Not sure myself, Jim. But the parallels between Accomack and those wonderful Nepalese mountains and peoples seemed suddenly obvious. Need to reply to the College trustee issue first. Then I will get back to the Eastern Shore and Western Himalayas.

  12. “Another interesting thing is that this site is about 12 miles from the North Anna Nuclear plant…is on land that has been clear-cut and it has thousands of acres of other land around it that has sludge from NoVa spread on it. Not a word from Dominion as to whether the grid in that location can handle that much solar.”

    Two observations: (1) This illustrates perfectly how sites that are environmentally undesirable and in relatively poor parts of the State may nevertheless be put into productive use for solar generation if they have the essential ingredient: a good, cheap connection to the grid. (2) The first place developers look for a transmission substation with unused capability in it is near an existing generating station. Utilities often build those substations with extra capacity in anticipation of potential expansions of their own generation at the site. In this case, North Anna Nuclear Station has it all: it’s served by multiple high voltage transmission lines and there are multiple connected substations nearby to supply neighboring communities, yet it’s located in a rural area where land is cheap and this particular parcel is undesirable for reasons that don’t matter to a solar developer.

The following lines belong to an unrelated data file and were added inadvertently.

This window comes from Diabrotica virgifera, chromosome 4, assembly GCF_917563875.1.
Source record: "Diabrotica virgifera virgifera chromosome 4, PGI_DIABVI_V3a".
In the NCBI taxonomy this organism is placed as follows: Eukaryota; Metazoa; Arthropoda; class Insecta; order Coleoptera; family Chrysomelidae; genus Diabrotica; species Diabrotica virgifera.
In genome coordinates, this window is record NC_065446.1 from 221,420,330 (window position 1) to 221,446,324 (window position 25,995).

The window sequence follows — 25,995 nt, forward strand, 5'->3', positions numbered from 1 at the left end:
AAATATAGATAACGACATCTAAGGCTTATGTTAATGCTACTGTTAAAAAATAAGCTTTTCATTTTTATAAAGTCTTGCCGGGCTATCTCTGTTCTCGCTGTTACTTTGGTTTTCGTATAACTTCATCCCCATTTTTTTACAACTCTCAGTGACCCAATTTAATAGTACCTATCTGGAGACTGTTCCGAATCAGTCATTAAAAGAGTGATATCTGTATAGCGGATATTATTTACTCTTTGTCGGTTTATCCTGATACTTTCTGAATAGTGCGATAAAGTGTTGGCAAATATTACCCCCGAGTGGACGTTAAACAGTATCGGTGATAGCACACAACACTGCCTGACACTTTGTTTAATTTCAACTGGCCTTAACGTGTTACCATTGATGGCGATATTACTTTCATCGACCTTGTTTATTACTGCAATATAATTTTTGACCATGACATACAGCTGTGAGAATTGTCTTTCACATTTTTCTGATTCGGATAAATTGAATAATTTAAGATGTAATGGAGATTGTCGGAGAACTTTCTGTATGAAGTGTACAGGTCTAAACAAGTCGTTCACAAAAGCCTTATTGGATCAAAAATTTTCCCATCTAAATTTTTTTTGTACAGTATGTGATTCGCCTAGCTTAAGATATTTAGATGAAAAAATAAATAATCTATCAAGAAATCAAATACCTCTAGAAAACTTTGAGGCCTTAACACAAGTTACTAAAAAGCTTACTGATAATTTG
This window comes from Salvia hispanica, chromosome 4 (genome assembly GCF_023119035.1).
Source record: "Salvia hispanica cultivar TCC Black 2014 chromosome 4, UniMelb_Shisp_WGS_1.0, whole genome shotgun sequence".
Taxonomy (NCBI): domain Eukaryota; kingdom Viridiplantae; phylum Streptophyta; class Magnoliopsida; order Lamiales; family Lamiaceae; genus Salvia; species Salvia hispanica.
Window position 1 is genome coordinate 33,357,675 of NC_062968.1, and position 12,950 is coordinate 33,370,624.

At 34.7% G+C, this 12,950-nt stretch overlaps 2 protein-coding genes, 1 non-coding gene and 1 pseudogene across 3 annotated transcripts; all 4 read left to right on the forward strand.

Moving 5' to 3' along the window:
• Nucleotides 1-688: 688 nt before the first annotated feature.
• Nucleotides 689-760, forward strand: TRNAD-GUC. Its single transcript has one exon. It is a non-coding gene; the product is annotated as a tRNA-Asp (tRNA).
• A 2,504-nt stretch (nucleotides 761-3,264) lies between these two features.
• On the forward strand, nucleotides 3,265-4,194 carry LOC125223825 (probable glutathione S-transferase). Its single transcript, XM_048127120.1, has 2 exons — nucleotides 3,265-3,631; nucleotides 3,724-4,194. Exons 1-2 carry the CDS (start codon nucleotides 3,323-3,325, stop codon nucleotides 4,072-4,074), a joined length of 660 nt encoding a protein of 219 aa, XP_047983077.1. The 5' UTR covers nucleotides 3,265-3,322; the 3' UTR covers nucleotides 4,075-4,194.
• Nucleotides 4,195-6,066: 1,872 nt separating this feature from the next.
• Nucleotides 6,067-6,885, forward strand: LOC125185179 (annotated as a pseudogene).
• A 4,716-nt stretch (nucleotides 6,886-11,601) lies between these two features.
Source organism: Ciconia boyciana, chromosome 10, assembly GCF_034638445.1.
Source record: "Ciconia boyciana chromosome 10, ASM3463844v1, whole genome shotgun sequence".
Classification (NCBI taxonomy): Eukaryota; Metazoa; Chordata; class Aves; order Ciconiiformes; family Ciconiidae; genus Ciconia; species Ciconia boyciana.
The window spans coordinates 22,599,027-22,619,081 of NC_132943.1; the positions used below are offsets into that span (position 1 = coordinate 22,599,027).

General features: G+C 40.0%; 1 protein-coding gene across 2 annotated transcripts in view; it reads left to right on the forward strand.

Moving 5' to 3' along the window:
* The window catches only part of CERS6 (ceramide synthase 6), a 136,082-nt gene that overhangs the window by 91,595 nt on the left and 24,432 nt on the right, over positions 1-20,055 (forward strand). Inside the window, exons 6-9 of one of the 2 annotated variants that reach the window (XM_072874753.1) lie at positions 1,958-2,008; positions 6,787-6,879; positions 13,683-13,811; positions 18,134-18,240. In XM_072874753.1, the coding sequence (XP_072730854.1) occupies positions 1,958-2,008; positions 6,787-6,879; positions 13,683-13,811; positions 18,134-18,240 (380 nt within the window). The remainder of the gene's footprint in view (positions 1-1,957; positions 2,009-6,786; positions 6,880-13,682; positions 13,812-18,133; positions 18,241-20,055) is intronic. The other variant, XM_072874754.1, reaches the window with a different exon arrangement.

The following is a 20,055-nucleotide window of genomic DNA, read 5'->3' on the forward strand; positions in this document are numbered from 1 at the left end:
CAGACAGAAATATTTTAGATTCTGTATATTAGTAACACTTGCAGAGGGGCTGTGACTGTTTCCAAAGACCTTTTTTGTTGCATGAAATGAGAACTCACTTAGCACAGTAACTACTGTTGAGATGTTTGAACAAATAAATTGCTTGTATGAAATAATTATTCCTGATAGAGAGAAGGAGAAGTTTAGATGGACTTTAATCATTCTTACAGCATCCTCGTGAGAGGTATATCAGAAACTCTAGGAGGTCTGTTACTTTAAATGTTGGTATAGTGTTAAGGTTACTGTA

13. good conversation! Thanks Acbar for filling in more of the blanks!

    some further comments;

    1. – so.. the upsurge in solar in Va is due to what? NC? The conventional wisdom prior was that somehow Dominion through it’s influence in Va law and regulation could restrict it … i.e. drive it to places like Md in the Eastern Shore for an Amazon data center in NoVa. At that time there were virtually no other major solar projects in Va. Now there are a dozen or more including the latest in Spotsylvania which is 3000 acres and almost as much as all the prior projects – combined.